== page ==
The Digestive System
The physiological aspect of the digestive system is that humans obtain energy and nutrients from food by four actions; which are ingestion, digestion, absorption, and elimination. Anatomically, the digestive system is a “tube” (alimentary canal) running from mouth to anus and is about 9 meters long. The main organs of the human digestive system are the mouth, the pharynx (throat), esophagus, stomach, small intestine, large intestine, rectum, and anus. The accessory organs associated with the digestive system are the salivary glands, liver, gallbladder, and pancreas.
The main goal of the digestive system is to break down large macromolecules (proteins, fats and starch), which cannot be absorbed as-is, into smaller molecules (amino acids, fatty acids and glucose) that can be absorbed across the wall of the tract, into the circulatory system for diffusion around the body, and excretion. There are two types of digestion which are mechanical digestion (breaking food into smaller pieces ie. chewing) and chemical digestion (enzymes ie. salivary amylase). Mechanical digestion in the mouth helps begin chemical digestion by mixing the food with enzyme-containing saliva. After leaving the mouth, a swallowing reflex moves food from the pharynx into the esophagus. Peristalsis then moves food through the esophagus, which is separated from the stomach by a ring of muscles that controls the passage of food called a sphincter.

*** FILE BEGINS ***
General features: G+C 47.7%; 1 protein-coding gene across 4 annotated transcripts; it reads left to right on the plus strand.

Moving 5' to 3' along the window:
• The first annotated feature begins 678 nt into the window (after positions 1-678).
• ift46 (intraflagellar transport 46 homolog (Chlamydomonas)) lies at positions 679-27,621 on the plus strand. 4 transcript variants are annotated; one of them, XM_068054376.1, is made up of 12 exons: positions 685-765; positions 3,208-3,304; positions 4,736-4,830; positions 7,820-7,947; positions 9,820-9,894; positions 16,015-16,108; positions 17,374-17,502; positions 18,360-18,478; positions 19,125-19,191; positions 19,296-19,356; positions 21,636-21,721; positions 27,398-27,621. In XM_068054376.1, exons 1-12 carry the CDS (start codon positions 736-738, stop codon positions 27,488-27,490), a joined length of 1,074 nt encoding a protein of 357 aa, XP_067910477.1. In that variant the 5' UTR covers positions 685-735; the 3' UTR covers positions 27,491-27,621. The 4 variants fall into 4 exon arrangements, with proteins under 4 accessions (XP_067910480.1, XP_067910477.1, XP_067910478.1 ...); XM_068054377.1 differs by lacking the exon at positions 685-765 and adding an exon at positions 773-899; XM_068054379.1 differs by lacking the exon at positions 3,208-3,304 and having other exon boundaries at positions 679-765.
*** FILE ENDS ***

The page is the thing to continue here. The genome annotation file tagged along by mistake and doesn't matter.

The stomach, an organ consisting of smooth muscle, is divided into cardiac, fundic, body, pyloric regions and a pyloric canal. The functions of the stomach include mixing and churning food with gastric fluid to produce chyme, storage of ingested foods, controlling passage into the small intestine (through the pyloric canal), and protein digestion. From the stomach food is moved to the small intestine where digestion of all nutrients is completed. The small intestine consists of the duodenum, jejunum, and ileum in...